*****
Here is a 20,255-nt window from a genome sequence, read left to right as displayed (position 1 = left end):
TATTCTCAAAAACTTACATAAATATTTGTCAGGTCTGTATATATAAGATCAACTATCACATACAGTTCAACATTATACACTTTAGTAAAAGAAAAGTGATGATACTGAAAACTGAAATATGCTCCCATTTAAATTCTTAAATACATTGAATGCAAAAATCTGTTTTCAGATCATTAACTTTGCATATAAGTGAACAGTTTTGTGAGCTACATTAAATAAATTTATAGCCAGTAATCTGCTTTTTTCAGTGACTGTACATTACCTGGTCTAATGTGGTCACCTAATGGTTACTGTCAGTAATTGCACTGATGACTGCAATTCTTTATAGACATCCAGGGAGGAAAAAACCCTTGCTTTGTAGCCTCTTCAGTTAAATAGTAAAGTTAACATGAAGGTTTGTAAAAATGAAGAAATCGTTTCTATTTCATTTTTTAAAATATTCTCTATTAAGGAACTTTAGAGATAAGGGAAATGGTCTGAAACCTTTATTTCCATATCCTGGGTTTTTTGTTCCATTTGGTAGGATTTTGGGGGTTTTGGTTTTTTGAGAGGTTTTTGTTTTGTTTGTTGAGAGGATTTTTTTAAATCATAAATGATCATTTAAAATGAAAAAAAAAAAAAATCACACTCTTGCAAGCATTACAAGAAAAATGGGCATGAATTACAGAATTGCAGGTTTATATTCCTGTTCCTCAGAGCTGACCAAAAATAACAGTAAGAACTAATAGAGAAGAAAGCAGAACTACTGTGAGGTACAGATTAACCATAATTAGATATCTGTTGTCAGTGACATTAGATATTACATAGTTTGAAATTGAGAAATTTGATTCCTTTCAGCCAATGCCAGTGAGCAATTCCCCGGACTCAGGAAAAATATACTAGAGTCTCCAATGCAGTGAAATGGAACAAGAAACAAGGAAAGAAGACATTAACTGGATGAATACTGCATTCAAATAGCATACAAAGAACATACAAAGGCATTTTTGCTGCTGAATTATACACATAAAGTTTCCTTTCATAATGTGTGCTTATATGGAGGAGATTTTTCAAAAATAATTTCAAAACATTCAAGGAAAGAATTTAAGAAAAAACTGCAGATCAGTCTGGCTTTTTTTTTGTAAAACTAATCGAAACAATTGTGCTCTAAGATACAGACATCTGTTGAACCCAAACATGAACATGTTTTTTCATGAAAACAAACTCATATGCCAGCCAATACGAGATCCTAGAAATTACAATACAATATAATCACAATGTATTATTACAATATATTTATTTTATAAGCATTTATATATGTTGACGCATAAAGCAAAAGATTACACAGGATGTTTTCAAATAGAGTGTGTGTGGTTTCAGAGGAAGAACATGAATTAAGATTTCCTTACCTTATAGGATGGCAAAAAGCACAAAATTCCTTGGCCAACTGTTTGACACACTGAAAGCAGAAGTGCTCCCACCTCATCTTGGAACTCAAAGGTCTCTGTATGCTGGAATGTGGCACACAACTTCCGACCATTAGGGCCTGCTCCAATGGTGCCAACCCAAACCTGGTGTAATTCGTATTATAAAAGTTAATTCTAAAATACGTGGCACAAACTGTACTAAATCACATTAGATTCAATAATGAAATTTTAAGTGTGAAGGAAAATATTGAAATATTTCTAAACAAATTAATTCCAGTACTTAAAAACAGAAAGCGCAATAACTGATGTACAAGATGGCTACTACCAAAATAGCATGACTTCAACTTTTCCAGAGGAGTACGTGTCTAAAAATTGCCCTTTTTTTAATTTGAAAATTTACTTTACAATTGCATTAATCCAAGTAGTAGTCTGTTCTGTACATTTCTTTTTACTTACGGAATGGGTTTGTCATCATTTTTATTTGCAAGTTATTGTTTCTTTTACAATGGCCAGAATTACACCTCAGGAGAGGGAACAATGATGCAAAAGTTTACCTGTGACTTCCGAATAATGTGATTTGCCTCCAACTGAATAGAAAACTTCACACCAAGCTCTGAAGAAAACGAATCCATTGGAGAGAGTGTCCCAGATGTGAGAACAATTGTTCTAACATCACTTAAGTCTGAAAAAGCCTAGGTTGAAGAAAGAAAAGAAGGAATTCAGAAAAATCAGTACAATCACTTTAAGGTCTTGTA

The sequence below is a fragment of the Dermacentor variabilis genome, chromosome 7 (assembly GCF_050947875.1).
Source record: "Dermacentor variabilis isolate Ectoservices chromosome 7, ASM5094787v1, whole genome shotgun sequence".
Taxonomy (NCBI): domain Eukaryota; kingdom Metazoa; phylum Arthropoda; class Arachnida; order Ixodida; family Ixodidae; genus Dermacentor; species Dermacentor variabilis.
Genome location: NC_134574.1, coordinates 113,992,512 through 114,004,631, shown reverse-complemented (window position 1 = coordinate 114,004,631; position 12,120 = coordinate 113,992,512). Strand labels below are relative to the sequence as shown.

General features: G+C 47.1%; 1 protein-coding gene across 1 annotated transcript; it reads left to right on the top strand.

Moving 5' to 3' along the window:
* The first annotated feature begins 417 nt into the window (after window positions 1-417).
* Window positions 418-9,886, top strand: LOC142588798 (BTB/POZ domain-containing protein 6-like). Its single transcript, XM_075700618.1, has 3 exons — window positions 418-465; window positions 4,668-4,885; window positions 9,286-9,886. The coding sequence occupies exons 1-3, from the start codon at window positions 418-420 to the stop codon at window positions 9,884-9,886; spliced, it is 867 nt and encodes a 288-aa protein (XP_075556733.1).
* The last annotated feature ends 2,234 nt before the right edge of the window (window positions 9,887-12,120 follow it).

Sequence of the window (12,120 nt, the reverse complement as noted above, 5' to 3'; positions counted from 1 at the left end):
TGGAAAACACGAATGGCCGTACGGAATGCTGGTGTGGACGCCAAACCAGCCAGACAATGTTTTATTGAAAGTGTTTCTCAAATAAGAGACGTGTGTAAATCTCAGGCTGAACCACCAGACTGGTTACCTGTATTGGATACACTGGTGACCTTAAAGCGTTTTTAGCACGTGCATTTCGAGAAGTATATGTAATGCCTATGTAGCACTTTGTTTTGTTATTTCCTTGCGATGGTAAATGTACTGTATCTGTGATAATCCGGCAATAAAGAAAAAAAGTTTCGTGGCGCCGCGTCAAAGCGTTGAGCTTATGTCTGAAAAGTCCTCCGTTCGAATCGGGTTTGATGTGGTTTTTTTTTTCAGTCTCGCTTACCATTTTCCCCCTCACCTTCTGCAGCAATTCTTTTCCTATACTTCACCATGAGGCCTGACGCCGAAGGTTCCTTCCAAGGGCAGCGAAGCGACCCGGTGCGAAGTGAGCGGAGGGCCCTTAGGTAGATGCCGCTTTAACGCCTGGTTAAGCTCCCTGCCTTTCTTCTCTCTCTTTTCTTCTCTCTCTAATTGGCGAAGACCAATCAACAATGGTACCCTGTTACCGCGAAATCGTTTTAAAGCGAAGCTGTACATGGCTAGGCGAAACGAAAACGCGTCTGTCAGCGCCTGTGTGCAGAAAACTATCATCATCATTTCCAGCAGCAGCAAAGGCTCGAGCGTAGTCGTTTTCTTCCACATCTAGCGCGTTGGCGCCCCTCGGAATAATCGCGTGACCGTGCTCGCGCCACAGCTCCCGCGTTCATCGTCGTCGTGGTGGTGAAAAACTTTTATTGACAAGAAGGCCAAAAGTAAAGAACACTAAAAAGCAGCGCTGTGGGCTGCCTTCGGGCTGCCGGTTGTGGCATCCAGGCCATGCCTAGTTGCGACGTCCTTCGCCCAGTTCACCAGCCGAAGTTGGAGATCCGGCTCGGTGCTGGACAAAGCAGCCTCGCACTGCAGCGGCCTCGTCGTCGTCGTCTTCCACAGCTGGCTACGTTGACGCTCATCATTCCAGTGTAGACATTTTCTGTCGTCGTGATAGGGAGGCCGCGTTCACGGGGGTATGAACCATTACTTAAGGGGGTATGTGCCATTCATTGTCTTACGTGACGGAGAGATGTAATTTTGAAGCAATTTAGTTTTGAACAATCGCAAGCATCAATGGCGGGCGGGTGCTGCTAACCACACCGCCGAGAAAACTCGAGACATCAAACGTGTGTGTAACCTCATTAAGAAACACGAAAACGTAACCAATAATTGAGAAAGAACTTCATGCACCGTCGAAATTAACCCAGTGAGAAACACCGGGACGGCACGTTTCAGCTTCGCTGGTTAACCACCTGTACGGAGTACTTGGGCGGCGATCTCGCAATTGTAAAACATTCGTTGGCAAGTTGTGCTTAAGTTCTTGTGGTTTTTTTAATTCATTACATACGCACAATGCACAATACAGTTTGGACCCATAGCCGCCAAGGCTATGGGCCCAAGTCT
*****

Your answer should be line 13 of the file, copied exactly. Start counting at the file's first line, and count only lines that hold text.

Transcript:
TGGAAAACACGAATGGCCGTACGGAATGCTGGTGTGGACGCCAAACCAGCCAGACAATGTTTTATTGAAAGTGTTTCTCAAATAAGAGACGTGTGTAAATCTCAGGCTGAACCACCAGACTGGTTACCTGTATTGGATACACTGGTGACCTTAAAGCGTTTTTAGCACGTGCATTTCGAGAAGTATATGTAATGCCTATGTAGCACTTTGTTTTGTTATTTCCTTGCGATGGTAAATGTACTGTATCTGTGATAATCCGGCAATAAAGAAAAAAAGTTTCGTGGCGCCGCGTCAAAGCGTTGAGCTTATGTCTGAAAAGTCCTCCGTTCGAATCGGGTTTGATGTGGTTTTTTTTTTCAGTCTCGCTTACCATTTTCCCCCTCACCTTCTGCAGCAATTCTTTTCCTATACTTCACCATGAGGCCTGACGCCGAAGGTTCCTTCCAAGGGCAGCGAAGCGACCCGGTGCGAAGTGAGCGGAGGGCCCTTAGGTAGATGCCGCTTTAACGCCTGGTTAAGCTCCCTGCCTTTCTTCTCTCTCTTTTCTTCTCTCTCTAATTGGCGAAGACCAATCAACAATGGTACCCTGTTACCGCGAAATCGTTTTAAAGCGAAGCTGTACATGGCTAGGCGAAACGAAAACGCGTCTGTCAGCGCCTGTGTGCAGAAAACTATCATCATCATTTCCAGCAGCAGCAAAGGCTCGAGCGTAGTCGTTTTCTTCCACATCTAGCGCGTTGGCGCCCCTCGGAATAATCGCGTGACCGTGCTCGCGCCACAGCTCCCGCGTTCATCGTCGTCGTGGTGGTGAAAAACTTTTATTGACAAGAAGGCCAAAAGTAAAGAACACTAAAAAGCAGCGCTGTGGGCTGCCTTCGGGCTGCCGGTTGTGGCATCCAGGCCATGCCTAGTTGCGACGTCCTTCGCCCAGTTCACCAGCCGAAGTTGGAGATCCGGCTCGGTGCTGGACAAAGCAGCCTCGCACTGCAGCGGCCTCGTCGTCGTCGTCTTCCACAGCTGGCTACGTTGACGCTCATCATTCCAGTGTAGACATTTTCTGTCGTCGTGATAGGGAGGCCGCGTTCACGGGGGTATGAACCATTACTTAAGGGGGTATGTGCCATTCATTGTCTTACGTGACGGAGAGATGTAATTTTGAAGCAATTTAGTTTTGAACAATCGCAAGCATCAATGGCGGGCGGGTGCTGCTAACCACACCGCCGAGAAAACTCGAGACATCAAACGTGTGTGTAACCTCATTAAGAAACACGAAAACGTAACCAATAATTGAGAAAGAACTTCATGCACCGTCGAAATTAACCCAGTGAGAAACACCGGGACGGCACGTTTCAGCTTCGCTGGTTAACCACCTGTACGGAGTACTTGGGCGGCGATCTCGCAATTGTAAAACATTCGTTGGCAAGTTGTGCTTAAGTTCTTGTGGTTTTTTTAATTCATTACATACGCACAATGCACAATACAGTTTGGACCCATAGCCGCCAAGGCTATGGGCCCAAGTCT